Charleston RiverDogs

Here's a scouting report on Charleston & Staten Island right-handed pitcher Taylor Widener.

The Yankees drafted right-handed pitcher Taylor Widener in the 12th round of the 2016 MLB Draft out of the University of South Carolina. He not only put up some incredibly dominating numbers in his debut season last year [.0.47 ERA, 59 K's in 38.1 innings] but it's his combination of top-shelf stuff and overall pitch-ability that has many team insiders believing that this 'steal of the draft' is going to move quickly.

Vital Statistics:
Name: Taylor Widener
Position: Pitcher
DOB: October 24, 1994
Height: 6'0"
Weight: 195
Bats: Left
Throws: Right

Repertoire. Fastball, Slider, Changeup.

Fastball. Widener has a plus fastball in almost every possible way.  He sat in the mid-90's with his fastball coming out of the bullpen last season and can approach triple digits in shorter one-inning relief stints but what the Yankees found out late last year after transitioning him to the starting rotation and into Instructional League was that he was able to hold his 94-97 mph range for more than a few innings at a time and do so with advanced control too.  And that's kind of what separates Widener from a lot of power pitchers -- he can command his fastball rather well.  It's a big-time strikeout weapon and he has shown in the early going an ability to miss low when/if he misses at all, and that should allow him to keep the ball in the yard.

Other Pitches. Not just a fastball guy, Widener has a really good breaking ball too.  Technically a slider in the 80-84 mph range with late sweeping action, it dives down a bit too so it does have some curveball bite to it as well.  Like his fastball he can throw it any point for strikes and the whole package makes it yet another plus pitch for him.  It too is a big strikeout weapon for him.  He rounds out his repertoire with officially can only be labeled a 'developing' changeup, a pitch he didn't throw much in college or even in his debut season last year, but it's a pitch that is rapidly coming along extremely well.  He went to work on it at Instructional League this offseason the early returns are beyond favorable: big-time fade, big depth, and he can throw it for strikes.  He hasn't yet unleashed it in official minor league games but if he can duplicate the one he had as Instructs it could wind up being a third plus pitch for him.  He still has to prove it though in-season.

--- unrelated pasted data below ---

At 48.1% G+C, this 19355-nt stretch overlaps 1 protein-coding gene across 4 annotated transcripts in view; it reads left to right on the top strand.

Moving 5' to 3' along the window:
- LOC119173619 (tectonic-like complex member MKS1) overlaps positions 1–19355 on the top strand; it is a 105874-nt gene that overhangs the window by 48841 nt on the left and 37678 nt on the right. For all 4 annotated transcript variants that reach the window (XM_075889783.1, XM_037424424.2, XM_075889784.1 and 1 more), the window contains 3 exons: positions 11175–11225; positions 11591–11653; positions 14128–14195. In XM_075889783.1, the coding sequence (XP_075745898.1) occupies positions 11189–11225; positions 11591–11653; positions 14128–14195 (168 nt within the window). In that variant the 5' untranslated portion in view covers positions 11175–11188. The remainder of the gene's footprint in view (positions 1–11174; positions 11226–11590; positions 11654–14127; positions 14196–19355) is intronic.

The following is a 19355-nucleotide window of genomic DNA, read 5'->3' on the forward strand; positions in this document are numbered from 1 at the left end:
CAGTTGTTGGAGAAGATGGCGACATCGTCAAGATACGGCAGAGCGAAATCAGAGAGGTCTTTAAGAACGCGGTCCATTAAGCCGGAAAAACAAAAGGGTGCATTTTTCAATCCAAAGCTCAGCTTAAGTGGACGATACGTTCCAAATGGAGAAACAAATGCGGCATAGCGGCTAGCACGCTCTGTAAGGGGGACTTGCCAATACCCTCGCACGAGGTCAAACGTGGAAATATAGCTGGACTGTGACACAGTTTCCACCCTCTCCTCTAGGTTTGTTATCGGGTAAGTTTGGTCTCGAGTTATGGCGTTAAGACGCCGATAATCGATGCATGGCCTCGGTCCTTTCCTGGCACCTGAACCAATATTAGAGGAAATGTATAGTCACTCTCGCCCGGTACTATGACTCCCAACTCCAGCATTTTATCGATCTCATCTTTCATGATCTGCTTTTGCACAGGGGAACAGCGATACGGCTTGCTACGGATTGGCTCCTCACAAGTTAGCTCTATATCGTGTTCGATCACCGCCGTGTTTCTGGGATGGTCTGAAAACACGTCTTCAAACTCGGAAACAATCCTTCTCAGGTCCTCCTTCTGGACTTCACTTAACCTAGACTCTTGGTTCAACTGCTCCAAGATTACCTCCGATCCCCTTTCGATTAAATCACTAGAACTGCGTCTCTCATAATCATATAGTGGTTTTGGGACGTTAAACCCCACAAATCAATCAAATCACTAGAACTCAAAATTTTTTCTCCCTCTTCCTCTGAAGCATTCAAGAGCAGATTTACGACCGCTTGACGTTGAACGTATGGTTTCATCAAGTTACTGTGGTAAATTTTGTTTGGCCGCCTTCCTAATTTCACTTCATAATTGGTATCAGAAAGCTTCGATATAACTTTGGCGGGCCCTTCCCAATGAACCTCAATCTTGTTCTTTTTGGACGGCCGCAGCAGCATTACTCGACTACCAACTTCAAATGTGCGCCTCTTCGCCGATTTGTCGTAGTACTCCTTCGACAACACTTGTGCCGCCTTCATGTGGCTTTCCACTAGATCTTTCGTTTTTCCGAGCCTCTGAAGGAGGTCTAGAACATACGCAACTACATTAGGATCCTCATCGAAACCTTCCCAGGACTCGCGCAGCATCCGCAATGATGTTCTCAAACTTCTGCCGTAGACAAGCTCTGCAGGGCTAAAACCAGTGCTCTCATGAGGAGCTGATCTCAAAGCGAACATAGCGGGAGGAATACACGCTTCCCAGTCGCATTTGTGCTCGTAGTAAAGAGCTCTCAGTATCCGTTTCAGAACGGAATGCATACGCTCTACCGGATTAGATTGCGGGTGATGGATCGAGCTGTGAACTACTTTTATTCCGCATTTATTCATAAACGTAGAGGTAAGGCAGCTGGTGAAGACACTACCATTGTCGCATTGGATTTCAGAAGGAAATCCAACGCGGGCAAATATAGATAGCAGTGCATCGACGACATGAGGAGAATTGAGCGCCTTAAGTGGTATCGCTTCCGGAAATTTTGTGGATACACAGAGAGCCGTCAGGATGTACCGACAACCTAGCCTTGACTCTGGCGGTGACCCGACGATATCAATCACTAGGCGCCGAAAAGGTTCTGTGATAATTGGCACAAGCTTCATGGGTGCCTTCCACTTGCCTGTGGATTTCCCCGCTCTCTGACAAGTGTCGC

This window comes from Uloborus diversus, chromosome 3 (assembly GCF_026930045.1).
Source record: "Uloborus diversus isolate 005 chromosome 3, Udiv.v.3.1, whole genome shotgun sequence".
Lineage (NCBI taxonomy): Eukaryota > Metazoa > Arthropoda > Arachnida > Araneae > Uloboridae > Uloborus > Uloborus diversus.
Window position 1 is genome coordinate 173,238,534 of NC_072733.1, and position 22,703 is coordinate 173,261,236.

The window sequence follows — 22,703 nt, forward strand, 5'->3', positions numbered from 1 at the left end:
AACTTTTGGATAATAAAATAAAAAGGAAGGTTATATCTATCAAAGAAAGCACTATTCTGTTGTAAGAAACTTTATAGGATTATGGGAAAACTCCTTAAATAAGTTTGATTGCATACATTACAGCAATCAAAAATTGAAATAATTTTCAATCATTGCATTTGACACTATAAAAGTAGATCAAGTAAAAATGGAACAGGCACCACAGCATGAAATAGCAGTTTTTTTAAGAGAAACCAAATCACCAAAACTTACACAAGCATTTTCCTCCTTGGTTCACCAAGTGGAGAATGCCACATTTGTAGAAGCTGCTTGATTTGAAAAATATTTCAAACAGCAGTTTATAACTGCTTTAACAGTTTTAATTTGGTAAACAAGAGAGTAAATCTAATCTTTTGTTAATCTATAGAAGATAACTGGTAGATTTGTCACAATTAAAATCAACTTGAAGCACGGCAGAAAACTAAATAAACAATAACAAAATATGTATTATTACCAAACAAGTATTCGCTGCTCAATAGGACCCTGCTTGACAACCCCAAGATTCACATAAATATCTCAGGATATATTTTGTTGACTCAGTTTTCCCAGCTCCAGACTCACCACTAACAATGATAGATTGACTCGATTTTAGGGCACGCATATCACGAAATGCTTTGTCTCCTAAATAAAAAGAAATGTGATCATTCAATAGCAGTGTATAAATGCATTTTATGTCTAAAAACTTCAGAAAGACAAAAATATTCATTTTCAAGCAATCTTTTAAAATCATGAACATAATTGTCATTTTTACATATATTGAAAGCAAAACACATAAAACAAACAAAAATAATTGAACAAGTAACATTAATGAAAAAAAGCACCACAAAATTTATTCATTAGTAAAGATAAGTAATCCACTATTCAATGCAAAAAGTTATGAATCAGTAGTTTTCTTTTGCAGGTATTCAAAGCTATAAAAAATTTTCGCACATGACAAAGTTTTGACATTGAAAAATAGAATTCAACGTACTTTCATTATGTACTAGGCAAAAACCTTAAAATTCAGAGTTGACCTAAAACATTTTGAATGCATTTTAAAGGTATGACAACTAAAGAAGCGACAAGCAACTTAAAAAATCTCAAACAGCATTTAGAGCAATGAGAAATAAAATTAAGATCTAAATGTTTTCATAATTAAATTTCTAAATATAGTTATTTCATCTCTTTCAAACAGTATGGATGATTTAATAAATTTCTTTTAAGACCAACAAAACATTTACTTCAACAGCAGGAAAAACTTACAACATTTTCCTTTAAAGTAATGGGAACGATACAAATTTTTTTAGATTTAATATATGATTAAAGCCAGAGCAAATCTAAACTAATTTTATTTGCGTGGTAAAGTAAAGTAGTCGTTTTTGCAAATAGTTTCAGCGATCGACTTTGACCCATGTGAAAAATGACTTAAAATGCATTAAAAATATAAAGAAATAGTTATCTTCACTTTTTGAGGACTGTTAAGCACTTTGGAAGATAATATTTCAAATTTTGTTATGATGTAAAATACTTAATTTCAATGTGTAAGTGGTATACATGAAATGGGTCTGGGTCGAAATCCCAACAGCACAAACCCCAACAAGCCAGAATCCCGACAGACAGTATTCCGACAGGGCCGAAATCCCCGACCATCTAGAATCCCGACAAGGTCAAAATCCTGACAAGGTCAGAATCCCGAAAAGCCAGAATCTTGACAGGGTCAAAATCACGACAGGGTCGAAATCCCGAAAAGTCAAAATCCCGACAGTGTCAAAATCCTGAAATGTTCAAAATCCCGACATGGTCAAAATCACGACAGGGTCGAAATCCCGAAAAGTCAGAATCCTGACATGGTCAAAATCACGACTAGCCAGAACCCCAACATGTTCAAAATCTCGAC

Pitching. The best term to describe Widener's game is 'high octane'.  He proverbially puts the pedal to the metal approach-wise, throwing a ton of strikes with power stuff early and often, consistently gets ahead in counts, employing a quick-tempo pace, and has the kind of wicked stuff to put away batters once he is ahead.  There is no messing around, period!  He is all business on the mound and shows an unflappable demeanor too, and simply hates giving batters a free pass.  He is very athletic too and it allows him to repeat his delivery well, field his position as asked, and have an ability to hold runners close.  He's not just a grip-it-and-rip-it type either despite his power ways, there's a cerebral feel to his game and a chess-like approach to his pitching.  He knows how to set up batters earlier in counts and he pitches with both intelligence and confidence.  He has virtually no weaknesses in his game.

Projection. With a power fastball, power breaking ball combination Widener has the kind of nasty stuff that could easily slot into the back-end of a big league bullpen someday, anywhere between a setup role and closing out games.  He has that kind of plus stuff!!  But while that kind of stuff and strike-throwing ways conjure up images of a younger version of Red Sox closer Craig Kimbrel, the fact is the Yankees are going give him every opportunity to develop as a starting pitcher given his ability to hold his velocity deeper into games and given the early returns on what could wind up being a plus changeup in due time.  There aren't many pitchers with three plus pitches and Widener has that potential.  Given his propensity for filling up strike zones so consistently, the Yankees believe they have another Chance Adams on their hands, somebody with the ceiling of a front-half of the rotation starting pitcher or potential big league setup man or closer as a fallback option.  He can fill more than a couple of roles if need be.

ETA. 2018. Whatever role the Yankees wind up deciding on for Widener long-term, short-term he shouldn't be long for the minor leagues.  There are many apt comparisons to Chance Adams and it appears Widener could have an Adams-like first full season in 2017, starting the year anchoring the high-A Tampa rotation before getting ample Double-A starting time later in the year.

Year Team W L SV IP H BB SO ERA
2016 Charleston 1 0 3 23.0 15 3 34 0.78
2016 Staten Island 2 0 1 15.1 2 4 25 0.00

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